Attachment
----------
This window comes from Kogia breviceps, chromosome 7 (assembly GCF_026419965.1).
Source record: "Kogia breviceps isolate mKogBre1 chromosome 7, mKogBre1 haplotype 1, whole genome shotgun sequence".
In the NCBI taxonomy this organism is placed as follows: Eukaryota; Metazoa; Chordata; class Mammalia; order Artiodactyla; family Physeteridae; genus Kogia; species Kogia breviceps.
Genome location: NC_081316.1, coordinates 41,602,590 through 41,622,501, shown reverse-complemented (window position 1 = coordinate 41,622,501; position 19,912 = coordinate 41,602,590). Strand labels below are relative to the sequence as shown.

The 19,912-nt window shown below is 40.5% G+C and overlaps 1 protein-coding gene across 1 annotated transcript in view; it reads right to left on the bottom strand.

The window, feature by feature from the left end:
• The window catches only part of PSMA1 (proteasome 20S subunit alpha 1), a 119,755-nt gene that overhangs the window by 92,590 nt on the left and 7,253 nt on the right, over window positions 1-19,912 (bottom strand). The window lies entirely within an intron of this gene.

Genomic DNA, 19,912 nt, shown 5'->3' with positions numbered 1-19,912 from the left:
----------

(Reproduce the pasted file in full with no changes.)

This window comes from Kogia breviceps, chromosome 7 (assembly GCF_026419965.1).
Source record: "Kogia breviceps isolate mKogBre1 chromosome 7, mKogBre1 haplotype 1, whole genome shotgun sequence".
In the NCBI taxonomy this organism is placed as follows: Eukaryota; Metazoa; Chordata; class Mammalia; order Artiodactyla; family Physeteridae; genus Kogia; species Kogia breviceps.
Genome location: NC_081316.1, coordinates 41,602,590 through 41,622,501, shown reverse-complemented (window position 1 = coordinate 41,622,501; position 19,912 = coordinate 41,602,590). Strand labels below are relative to the sequence as shown.

The 19,912-nt window shown below is 40.5% G+C and overlaps 1 protein-coding gene across 1 annotated transcript in view; it reads right to left on the bottom strand.

The window, feature by feature from the left end:
• The window catches only part of PSMA1 (proteasome 20S subunit alpha 1), a 119,755-nt gene that overhangs the window by 92,590 nt on the left and 7,253 nt on the right, over window positions 1-19,912 (bottom strand). The window lies entirely within an intron of this gene.

Genomic DNA, 19,912 nt, shown 5'->3' with positions numbered 1-19,912 from the left: